Darwin and la Difference


I have never been able to believe in Darwin. He tried to deny the essential difference between man and beast, a difference I can only regard as irreducible, and I have known plenty of both.

To put it simply, animals have brains, but man also has a mind, a very distinct kind of soul. Man can calculate, imagine, moralize, form abstract concepts, and perform many other mental operations of which no animal is capable. Animals have sensation and memory – the power of association – and not much else. They may be very beautiful, but they lack the sense of beauty.

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The difference is so vast and profound that Western man used to take it for granted. Of course man was immeasurably superior to any animal! Each had its own excellence, but man had no rival for intelligence in any “beast that wants discourse of reason,” as Shakespeare puts it: he was indeed “the paragon of animals.” If our furry and scaly friends were still evolving, none of them appeared to be gaining on us.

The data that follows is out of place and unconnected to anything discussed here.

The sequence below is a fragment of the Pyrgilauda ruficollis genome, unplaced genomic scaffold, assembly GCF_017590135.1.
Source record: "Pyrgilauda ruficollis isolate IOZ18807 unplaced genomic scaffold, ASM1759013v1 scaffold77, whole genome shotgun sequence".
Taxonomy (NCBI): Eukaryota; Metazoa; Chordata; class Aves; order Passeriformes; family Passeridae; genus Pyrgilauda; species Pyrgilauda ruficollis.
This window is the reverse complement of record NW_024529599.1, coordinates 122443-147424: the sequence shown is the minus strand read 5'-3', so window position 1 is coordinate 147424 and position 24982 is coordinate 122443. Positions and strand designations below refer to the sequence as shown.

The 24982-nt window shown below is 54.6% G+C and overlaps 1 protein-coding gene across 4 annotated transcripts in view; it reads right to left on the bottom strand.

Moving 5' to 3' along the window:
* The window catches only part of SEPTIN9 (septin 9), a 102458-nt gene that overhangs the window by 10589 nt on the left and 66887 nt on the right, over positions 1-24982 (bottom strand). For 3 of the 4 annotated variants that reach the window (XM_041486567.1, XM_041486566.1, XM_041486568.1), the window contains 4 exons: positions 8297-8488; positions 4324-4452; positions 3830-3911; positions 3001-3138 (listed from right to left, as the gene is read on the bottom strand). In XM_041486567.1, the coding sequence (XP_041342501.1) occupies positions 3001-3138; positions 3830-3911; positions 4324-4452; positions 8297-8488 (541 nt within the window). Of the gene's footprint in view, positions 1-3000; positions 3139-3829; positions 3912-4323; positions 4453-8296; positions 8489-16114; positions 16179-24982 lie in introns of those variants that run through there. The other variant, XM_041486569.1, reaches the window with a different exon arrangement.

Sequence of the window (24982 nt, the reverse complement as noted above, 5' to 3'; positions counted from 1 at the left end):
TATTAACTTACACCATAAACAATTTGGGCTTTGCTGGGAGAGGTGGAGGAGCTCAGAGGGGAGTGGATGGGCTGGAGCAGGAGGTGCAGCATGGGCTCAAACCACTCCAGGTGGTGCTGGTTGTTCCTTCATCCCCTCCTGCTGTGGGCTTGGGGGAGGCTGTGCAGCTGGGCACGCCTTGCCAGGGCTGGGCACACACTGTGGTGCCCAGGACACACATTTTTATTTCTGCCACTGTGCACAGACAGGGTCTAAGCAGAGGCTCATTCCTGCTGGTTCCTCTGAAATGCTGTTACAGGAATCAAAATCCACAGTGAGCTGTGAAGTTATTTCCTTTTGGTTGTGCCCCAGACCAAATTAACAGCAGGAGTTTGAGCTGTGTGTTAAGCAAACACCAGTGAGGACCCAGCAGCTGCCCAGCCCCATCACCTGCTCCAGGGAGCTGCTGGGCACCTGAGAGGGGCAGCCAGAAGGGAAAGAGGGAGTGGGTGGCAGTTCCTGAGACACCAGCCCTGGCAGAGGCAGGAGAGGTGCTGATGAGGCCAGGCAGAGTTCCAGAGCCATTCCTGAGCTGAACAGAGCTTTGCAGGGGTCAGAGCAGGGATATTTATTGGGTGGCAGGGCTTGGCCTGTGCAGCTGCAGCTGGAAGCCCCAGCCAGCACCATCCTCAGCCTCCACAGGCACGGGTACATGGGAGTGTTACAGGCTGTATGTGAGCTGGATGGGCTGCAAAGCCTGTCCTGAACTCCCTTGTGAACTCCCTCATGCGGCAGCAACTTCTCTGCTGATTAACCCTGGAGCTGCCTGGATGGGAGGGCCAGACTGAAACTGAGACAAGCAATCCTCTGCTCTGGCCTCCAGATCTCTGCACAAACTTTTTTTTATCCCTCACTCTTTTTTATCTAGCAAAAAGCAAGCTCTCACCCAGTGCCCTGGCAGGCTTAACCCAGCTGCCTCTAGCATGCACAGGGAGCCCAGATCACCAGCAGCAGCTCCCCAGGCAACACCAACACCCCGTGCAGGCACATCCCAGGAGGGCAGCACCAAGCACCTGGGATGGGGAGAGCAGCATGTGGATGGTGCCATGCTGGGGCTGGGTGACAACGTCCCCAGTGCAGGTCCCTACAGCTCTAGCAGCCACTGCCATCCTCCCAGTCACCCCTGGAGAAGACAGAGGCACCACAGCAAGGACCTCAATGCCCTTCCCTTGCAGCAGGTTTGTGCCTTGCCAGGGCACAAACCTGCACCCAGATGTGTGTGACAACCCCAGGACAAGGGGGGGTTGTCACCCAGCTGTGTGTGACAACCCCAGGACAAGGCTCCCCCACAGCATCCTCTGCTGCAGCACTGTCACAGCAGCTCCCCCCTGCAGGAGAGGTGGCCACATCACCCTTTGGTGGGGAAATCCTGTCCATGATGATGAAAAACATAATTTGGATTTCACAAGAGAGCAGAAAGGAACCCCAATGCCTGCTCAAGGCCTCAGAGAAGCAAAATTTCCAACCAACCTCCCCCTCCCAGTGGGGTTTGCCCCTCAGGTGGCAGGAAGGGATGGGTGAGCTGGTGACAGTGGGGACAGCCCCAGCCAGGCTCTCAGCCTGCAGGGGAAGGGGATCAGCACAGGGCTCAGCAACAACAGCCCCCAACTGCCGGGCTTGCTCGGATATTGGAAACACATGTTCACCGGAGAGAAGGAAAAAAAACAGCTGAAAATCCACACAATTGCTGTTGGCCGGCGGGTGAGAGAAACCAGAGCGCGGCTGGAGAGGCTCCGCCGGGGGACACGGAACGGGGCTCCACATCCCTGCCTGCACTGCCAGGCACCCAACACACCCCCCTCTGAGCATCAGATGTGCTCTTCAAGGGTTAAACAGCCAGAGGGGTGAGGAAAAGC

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It was only in fairly recent times, in an age of revolt against the divine, that a materialist philosophy arose to argue that the human and the subhuman are the same in principle, that life emerged from raw matter by sheer chance, and that over eons the simple amoeba developed (or “evolved”) into “higher” life forms. Charles Darwin found a receptive audience for this dubious idea among educated humans who were weary of the Christian faith.

Darwin’s theory of evolution, of man’s descent from more or less simian ancestors, now has a stranglehold on Western intellectual life despite its obvious falsity. The notion of a continuity betwixt man and beast has a powerful appeal to people who seek the false but clear explanation for countless phenomena.

Like its contemporary fallacy, Marxism, Darwinism had a mighty impact on history, except that Marxism has all but expired and its Darwinist twin is still going strong. The Marxists made the fatal error of predicting events in the (historically) short term; whereas most of Darwin’s avatars wisely confine themselves to making prophecies over such long periods as to be virtually unfalsifiable.

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Joseph Sobran (1946–2010), conservative turned libertarian, was one of the most significant American writers of his time. See his website and his intellectual journey.